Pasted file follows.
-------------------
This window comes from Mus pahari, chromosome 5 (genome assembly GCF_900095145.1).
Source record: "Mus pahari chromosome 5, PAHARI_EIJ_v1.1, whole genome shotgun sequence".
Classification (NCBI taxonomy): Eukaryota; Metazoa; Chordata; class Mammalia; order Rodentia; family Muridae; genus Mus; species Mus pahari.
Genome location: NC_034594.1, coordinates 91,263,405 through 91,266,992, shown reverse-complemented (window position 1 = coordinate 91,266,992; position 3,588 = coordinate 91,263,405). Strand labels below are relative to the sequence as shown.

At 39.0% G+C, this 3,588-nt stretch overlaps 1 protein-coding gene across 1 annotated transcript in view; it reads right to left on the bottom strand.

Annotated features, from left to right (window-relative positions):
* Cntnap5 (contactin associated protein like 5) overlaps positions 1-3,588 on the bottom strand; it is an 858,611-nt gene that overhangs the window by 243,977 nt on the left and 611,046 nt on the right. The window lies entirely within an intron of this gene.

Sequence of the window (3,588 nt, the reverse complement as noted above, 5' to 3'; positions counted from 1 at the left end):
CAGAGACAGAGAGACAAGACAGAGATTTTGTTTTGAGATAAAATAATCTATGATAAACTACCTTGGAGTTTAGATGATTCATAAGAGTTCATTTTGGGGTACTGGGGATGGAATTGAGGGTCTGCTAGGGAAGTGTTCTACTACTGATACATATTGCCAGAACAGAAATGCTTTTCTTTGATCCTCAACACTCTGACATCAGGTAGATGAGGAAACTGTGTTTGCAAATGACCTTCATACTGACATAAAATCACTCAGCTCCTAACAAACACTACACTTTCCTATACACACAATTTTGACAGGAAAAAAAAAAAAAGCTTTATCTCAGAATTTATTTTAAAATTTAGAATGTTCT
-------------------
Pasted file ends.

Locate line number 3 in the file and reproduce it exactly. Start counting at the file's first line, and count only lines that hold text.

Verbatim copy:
Classification (NCBI taxonomy): Eukaryota; Metazoa; Chordata; class Mammalia; order Rodentia; family Muridae; genus Mus; species Mus pahari.